• homophobia or paraphobia: Lets say that a guy named Mark visits a therapist namned Carl. Mark's boss is forcing him to work overtime almost every day, and his mother just died. Mark is getting more and more frustrated with his life. However, Mark also happens to be gay. Or a fetishist, in which case this example is about paraphobia rather than homophobia. The therapist takes Mark's money, but refuses to address his actual problems in a serious manner. Instead, Carl keeps droning on about Mark's sexuality. Carl expects Mark (who payed a lot of money to Carl, not the other way around) to spend the therapy time educating Carl about the minority group Mark belongs to. Carl also keeps trying to make a connection between Mark's sexuality and the death of Mark's mother, ignoring Mark's testimony that these events are unrelated. This malpractice works on many levels...
    • Individual Level: Carl is prejudiced against the sexual minority Mark belongs to. Maybe he has no positive role models for that group, getting all his "knowledge" on the subject from bigoted theories.
    • Group Level: Carl's co-workers at the clinic are willing to back him up. If Mark complains to them, they will simply tell him that he should accept Carl as the authority and put the blame on himself.
    • Systemic Level: Homophobia and paraphobia is so wide-spread that Mark may have a hard time finding a good therapist anywhere. He may give up trying to find one at all. Or simply get a new therapist and try to evade the subject of sexuality. This therapist is very likely to correctly see that Mark is having a problem with sexuality, but far less likely to realize that this is because of how Mark has been mistreated by another therapist in the past.
    • Structural Level: Homophobia and paraphobia is deeply entrenched in the mainstream of the culture in which Mark and Carl (as well as other therapists Mark may encounter) lives, thus creating a foundation for the malpractice.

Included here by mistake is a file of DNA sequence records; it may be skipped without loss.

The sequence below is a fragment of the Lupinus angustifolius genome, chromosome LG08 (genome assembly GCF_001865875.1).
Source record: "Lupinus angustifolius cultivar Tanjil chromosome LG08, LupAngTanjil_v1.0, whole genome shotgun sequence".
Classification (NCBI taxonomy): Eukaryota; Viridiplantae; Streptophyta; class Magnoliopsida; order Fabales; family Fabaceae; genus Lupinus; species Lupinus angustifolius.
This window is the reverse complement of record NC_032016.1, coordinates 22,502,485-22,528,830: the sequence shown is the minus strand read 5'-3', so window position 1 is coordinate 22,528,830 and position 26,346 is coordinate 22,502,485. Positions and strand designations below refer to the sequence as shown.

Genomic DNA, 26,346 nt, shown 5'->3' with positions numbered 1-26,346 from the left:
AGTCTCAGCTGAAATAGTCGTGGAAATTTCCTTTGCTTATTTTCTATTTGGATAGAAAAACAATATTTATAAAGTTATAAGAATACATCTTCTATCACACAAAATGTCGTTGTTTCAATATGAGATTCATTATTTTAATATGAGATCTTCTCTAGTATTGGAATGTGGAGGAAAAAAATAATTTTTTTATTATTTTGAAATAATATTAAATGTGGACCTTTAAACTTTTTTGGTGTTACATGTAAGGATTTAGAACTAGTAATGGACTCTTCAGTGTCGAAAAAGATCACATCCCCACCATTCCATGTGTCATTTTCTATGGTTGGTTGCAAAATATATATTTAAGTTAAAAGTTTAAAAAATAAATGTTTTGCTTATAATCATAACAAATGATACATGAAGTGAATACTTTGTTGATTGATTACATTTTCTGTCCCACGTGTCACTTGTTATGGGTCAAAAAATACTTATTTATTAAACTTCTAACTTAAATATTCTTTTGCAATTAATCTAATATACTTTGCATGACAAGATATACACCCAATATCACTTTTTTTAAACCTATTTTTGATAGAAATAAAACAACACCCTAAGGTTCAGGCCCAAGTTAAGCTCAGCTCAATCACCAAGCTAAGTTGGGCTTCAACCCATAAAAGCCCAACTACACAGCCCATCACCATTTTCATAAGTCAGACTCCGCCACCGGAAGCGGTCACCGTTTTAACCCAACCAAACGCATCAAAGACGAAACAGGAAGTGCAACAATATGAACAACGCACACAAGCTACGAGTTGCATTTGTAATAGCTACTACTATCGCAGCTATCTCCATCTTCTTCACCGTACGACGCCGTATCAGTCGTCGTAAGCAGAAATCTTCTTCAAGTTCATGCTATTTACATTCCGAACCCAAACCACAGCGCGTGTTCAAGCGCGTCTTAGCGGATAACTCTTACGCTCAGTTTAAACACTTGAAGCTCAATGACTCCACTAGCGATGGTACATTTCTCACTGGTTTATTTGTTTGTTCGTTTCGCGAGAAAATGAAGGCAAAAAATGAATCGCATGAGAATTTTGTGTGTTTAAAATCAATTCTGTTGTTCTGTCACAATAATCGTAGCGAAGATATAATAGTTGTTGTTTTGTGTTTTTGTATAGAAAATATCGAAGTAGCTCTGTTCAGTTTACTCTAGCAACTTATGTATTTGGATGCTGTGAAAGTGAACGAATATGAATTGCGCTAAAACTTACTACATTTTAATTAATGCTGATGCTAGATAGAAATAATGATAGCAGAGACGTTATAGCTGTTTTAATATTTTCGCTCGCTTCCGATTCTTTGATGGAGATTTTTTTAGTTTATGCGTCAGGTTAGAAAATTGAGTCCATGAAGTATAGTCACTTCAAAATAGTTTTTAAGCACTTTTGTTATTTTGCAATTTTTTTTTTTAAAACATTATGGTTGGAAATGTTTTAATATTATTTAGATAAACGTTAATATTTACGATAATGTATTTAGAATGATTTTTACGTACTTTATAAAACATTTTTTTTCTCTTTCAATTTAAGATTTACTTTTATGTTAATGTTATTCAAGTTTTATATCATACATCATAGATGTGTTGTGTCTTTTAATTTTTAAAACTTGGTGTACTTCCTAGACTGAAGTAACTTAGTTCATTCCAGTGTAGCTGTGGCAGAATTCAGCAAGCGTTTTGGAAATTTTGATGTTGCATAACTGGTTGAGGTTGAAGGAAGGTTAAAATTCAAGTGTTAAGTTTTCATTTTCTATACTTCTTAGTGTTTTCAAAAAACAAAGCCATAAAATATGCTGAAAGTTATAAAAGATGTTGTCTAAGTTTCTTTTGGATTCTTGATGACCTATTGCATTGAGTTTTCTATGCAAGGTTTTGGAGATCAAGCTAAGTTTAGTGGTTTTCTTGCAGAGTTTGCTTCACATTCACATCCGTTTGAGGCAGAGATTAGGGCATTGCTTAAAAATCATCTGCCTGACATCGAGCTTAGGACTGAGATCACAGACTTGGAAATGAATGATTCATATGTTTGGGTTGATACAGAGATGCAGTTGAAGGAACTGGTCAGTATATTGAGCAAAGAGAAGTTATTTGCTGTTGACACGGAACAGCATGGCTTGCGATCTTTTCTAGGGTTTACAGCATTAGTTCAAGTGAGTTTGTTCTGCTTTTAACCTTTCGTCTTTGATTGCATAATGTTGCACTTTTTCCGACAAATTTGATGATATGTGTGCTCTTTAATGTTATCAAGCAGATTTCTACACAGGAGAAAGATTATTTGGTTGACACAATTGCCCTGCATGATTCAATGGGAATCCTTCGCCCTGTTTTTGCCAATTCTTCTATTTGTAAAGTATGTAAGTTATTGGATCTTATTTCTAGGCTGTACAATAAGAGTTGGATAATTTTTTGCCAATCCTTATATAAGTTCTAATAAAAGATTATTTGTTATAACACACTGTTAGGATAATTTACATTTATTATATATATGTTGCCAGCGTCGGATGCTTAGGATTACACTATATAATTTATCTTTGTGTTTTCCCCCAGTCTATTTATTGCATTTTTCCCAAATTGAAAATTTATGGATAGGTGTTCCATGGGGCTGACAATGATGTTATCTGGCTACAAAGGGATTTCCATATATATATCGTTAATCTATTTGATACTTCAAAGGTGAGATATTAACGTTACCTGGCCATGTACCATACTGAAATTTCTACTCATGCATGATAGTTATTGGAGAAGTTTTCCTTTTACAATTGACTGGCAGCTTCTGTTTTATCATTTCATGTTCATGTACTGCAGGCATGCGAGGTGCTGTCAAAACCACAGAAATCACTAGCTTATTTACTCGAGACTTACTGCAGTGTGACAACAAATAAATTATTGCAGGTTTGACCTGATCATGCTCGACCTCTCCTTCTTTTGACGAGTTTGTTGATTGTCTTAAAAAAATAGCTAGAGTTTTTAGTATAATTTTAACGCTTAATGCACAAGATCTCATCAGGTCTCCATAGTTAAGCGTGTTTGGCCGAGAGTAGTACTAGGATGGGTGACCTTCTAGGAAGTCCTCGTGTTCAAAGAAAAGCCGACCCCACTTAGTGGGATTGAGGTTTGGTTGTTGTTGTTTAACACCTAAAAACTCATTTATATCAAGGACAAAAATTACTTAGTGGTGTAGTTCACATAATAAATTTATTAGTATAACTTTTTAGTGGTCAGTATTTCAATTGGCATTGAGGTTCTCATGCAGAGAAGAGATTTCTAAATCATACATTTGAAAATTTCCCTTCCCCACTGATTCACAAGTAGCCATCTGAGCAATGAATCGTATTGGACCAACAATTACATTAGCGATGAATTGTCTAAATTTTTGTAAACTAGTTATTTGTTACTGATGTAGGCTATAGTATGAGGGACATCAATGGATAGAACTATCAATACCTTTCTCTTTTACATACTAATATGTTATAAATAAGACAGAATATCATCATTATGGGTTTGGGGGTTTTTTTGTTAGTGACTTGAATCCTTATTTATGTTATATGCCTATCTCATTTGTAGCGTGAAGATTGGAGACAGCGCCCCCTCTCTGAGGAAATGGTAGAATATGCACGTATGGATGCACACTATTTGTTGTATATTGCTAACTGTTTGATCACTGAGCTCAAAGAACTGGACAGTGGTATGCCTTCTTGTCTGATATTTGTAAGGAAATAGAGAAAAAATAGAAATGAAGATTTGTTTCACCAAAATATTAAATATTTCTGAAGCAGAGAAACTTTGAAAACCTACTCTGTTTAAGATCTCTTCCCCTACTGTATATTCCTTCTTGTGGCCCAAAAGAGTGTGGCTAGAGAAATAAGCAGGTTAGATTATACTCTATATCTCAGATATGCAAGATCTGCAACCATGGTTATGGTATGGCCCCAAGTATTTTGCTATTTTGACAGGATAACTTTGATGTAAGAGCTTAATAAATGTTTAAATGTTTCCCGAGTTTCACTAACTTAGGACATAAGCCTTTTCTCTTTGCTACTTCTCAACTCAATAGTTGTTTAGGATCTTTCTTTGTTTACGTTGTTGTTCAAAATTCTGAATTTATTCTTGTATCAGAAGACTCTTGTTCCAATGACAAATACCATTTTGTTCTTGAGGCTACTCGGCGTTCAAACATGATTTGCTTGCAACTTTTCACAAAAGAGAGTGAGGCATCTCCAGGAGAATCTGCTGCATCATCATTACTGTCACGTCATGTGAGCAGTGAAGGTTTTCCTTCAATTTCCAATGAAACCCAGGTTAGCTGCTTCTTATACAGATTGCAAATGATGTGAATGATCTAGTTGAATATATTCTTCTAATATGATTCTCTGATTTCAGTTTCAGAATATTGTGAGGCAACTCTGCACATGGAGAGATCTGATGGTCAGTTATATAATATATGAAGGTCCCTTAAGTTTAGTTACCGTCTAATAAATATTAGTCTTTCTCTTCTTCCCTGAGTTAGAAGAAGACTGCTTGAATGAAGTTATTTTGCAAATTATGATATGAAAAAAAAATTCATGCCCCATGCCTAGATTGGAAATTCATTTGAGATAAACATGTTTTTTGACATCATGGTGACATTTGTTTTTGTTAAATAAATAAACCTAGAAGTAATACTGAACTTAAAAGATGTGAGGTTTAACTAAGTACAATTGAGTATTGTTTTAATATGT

• Discursive Level: Language which belittles homosexuals and other sexual minorities is widespread. Calling them "sick" or "sexual deviance", thus creating a false impression that they are something a therapist should treat. The concept of sexual deviance doesn't make any distinction between what is done alone or with a consenting adult partner and what is done as sexual abuse against a child, thus creating a false sense of urgency.
    • Dogmatic Level: Outdated scientific hypotheses turned into pseudoscience dogma, there's a lot of psychology literature defining various versions of the alleged "true nature" of sexual minorities. Carl and his colleagues are likely to have read some of this during their education to become therapists.
    • Law Level: If this story takes place in Russia 2015 or any similar place & time, Carl may worry that he might be breaking the law against gay propaganda unless he cracks down on Mark.
    • International Treaties Level: If Mark is gay and the encounter between Mark and Carl happened in the sixties, then we must realize that Carl's reaction was rooted in the WHO's ICD (World Health Organization's International Classification of Diseases), which still included homosexuality at this time. If the encounter takes place in 2015 but Mark is a fetishist, then the same problem is still true. While several countries has removed fetishism from their local ICD lists, the international list from WHO still includes fetishism.